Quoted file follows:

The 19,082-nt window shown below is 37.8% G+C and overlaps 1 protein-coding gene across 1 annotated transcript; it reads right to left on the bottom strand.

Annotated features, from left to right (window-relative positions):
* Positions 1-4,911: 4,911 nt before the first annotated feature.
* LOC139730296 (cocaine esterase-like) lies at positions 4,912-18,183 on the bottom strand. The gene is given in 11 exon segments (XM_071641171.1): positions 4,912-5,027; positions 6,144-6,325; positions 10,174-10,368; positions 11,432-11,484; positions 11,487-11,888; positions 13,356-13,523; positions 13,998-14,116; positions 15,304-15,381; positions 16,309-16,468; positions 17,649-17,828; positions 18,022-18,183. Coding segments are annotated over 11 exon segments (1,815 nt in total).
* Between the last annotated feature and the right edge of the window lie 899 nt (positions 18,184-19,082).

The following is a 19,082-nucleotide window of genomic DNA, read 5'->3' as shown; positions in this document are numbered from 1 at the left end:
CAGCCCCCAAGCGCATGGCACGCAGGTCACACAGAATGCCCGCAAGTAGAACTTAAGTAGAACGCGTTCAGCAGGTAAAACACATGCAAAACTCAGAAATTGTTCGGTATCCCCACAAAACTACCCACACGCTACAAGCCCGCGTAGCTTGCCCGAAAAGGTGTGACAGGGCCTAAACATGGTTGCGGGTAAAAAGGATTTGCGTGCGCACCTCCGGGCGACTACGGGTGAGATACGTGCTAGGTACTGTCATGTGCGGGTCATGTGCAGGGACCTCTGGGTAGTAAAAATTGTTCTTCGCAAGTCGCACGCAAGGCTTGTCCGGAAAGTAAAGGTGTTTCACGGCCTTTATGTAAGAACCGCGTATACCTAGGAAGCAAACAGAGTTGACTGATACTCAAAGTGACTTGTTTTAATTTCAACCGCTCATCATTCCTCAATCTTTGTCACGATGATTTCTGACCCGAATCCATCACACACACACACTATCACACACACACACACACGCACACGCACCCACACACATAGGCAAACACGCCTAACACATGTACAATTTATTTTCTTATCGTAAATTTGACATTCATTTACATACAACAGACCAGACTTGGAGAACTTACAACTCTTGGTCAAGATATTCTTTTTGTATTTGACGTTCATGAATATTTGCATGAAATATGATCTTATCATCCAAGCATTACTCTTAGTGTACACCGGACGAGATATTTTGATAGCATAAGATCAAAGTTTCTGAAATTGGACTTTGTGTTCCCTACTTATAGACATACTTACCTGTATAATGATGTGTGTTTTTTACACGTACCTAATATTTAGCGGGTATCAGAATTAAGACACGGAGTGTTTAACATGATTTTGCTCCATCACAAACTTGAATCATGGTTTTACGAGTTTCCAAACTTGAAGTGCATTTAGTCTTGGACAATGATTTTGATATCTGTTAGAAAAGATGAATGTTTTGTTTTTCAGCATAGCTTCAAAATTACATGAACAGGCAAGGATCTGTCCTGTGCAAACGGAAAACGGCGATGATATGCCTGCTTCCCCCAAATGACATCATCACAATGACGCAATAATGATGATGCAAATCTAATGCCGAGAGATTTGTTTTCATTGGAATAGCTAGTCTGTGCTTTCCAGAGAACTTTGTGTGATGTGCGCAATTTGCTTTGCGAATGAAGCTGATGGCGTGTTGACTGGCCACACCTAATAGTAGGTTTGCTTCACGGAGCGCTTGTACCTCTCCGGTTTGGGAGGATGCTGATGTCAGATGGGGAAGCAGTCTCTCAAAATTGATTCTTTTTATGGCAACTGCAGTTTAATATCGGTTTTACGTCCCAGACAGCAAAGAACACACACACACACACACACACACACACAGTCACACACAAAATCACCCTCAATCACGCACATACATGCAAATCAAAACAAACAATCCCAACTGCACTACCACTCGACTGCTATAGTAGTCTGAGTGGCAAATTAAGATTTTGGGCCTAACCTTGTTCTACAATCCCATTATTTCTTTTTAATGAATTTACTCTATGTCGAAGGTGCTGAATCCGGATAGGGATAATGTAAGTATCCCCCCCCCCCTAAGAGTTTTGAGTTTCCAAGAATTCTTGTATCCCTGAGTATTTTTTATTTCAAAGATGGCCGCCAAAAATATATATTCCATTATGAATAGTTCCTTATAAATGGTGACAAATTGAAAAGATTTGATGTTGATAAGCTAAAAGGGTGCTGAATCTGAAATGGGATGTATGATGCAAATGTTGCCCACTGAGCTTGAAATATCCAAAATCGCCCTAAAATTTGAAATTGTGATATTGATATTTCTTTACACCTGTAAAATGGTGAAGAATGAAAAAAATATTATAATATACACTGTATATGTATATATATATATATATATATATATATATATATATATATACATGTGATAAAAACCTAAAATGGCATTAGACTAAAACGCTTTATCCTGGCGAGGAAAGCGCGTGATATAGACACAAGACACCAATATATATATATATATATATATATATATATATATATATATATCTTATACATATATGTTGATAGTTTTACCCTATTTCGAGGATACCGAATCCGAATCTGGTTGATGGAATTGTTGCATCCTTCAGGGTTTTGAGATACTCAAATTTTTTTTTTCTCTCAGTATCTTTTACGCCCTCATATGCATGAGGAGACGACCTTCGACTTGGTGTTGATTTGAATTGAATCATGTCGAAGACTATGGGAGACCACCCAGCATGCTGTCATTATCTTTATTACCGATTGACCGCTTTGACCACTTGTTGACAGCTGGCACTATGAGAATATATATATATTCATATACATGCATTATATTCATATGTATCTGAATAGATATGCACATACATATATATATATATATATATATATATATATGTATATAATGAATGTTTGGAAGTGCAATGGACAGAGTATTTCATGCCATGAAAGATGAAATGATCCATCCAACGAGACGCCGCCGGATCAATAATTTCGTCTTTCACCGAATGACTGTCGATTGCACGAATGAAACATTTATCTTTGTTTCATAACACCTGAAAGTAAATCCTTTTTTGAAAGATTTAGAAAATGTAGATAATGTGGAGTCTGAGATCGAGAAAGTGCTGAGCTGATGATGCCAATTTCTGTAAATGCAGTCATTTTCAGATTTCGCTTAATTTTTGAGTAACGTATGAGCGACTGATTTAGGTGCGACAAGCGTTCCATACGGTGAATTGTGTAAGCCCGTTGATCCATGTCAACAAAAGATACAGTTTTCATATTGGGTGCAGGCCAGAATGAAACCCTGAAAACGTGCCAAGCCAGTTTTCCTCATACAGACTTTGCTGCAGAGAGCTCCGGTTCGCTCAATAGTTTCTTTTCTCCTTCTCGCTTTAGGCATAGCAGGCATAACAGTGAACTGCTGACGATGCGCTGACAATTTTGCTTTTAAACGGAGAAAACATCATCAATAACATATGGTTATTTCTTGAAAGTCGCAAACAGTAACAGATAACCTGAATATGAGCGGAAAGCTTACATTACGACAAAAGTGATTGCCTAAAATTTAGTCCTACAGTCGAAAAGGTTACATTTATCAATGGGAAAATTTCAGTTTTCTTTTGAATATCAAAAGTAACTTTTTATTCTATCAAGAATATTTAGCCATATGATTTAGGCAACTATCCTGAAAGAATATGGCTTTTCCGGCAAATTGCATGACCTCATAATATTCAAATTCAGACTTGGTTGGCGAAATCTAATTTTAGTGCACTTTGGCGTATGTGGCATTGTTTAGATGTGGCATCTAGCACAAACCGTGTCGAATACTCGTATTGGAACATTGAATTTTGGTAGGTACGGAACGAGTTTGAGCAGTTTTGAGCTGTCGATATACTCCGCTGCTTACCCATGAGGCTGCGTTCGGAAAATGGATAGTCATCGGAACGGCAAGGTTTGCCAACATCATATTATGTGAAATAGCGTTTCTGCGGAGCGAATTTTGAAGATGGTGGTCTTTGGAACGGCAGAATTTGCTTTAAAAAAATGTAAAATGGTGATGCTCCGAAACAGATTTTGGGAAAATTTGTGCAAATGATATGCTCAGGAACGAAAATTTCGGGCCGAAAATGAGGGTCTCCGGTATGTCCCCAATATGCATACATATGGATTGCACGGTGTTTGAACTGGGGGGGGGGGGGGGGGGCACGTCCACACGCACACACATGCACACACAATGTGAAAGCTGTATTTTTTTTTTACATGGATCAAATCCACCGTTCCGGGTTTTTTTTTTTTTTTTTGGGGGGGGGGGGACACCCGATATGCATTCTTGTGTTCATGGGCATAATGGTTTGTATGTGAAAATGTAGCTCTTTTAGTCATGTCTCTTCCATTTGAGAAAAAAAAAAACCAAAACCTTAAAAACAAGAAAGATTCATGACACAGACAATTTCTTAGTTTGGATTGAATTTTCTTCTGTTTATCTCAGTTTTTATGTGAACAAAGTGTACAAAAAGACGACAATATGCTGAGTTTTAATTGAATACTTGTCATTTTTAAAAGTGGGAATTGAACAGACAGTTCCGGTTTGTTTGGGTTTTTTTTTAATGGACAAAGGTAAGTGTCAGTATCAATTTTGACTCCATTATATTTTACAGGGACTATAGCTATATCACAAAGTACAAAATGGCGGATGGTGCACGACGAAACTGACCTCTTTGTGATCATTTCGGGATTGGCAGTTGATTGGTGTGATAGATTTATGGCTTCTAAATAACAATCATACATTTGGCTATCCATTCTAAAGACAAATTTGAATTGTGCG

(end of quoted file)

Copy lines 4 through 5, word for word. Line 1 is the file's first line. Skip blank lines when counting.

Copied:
* LOC139730296 (cocaine esterase-like) lies at positions 4,912-18,183 on the bottom strand. The gene is given in 11 exon segments (XM_071641171.1): positions 4,912-5,027; positions 6,144-6,325; positions 10,174-10,368; positions 11,432-11,484; positions 11,487-11,888; positions 13,356-13,523; positions 13,998-14,116; positions 15,304-15,381; positions 16,309-16,468; positions 17,649-17,828; positions 18,022-18,183. Coding segments are annotated over 11 exon segments (1,815 nt in total).
* Between the last annotated feature and the right edge of the window lie 899 nt (positions 18,184-19,082).